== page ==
Housing market booms in Rome Township
Published 12:00 am Friday, July 29, 2005
ROME TOWNSHIP - Sally Mayo has spent her whole life in this area and the last eight years she has watched Rome's Applewood subdivision grow around her.
The Mayos have recently sold their beautiful house, and they are moving in 12 days. Even though the Mayo family may be leaving their house, they have no plans of leaving Rome. They are just going to build another one.
"I like the people, the neighbors are so nice," she said. "They look out for one another."
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"We're looking at lots right now," she said. "My husband wants to downsize,"
Mayo explained that their 14-year-old twins will be on their way to college soon, and she and her husband Bob want to downsize from their current home.
During the last eight years, Mayo said they have made many friends in their neighborhood and seen many people move in and out.
"It's a great area to live and raise children," she said.
She said the area has grown tremendously and that their house was the "last on the right" for several years, now there are five more.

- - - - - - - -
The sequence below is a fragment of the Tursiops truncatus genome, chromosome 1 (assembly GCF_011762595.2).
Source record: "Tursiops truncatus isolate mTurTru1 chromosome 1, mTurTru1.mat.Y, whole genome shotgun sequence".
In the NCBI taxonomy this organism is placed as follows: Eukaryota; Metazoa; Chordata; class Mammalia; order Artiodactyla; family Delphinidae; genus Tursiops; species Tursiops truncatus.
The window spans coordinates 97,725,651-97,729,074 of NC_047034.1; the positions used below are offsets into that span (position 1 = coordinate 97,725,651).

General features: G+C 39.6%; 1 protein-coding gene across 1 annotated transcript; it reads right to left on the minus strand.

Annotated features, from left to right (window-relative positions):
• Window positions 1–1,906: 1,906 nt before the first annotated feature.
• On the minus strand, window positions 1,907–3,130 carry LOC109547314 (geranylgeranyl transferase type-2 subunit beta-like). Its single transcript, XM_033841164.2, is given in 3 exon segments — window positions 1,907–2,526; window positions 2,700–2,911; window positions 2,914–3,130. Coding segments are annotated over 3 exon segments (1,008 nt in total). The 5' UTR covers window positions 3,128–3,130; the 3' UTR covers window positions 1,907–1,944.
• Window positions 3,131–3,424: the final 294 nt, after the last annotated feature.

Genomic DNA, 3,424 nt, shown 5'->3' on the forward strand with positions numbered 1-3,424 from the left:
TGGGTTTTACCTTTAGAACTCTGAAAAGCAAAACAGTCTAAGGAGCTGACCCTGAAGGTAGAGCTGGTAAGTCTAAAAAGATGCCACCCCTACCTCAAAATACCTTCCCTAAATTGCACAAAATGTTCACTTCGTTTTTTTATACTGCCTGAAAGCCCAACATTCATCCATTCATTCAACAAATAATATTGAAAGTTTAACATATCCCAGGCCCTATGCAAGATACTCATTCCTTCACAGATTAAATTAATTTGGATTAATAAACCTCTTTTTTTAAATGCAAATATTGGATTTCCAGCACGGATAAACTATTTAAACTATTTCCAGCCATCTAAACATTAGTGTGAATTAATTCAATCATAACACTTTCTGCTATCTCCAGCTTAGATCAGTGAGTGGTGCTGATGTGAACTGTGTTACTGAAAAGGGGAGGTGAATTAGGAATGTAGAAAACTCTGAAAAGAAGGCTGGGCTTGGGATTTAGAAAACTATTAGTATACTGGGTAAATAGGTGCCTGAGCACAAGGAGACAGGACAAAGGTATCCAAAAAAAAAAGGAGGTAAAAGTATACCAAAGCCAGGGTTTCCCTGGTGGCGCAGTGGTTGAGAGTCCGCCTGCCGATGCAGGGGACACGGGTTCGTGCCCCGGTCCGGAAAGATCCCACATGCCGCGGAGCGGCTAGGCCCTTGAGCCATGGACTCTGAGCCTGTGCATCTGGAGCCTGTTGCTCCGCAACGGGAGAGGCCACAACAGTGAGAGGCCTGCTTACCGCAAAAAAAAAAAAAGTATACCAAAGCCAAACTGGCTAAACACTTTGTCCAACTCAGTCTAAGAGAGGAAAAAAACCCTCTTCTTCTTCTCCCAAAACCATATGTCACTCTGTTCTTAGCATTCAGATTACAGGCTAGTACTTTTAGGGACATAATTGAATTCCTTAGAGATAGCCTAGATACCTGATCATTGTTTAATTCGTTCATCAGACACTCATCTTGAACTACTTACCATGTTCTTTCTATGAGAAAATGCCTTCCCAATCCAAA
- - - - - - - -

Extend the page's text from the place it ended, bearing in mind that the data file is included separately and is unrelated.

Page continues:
"They just build and build," she said, adding that another draw to the area is the school system.
Garland Arnoldt, owner of Arnoldt's Construction, has built houses all across the Rome area since the early 1990s. He agreed with Mayo that many people choose this area.
"I guess the schools have a lot of appeal," he said.
For Dr. Bill Dingus, executive director of the
Lawrence Economic Development Corporation - the county's economic development arm - residential development goes hand in hand with economic development.
"I think the key to the whole thing is available space. Rome Township is fortunate to have all that former agricultural land," Dingus said. "I think the residential growth is a fundamental part of economic development. If we create all these jobs as we hope, we have to have houses they can buy."
Dingus has watched the eastern boom over the past 10 to 15 years, adding that it has now spread to South Point and other parts of the county as well.
Arnoldt agreed that location and space is everything. He said that prices have gone up in the area since the 1990s, but people have continued to build and buy. He said that housing costs in the area have gone up approximately 15 to 20 percent in recent years.
Due to this "boom" in building, the available lots are nearly gone, and Arnoldt said that really drives up the price of what is available.
"Property is scarce so the prices of the lots are going up," he said.
No matter the cost or the reason, many people are relocating and helping to build Rome, though it will not happen in a day.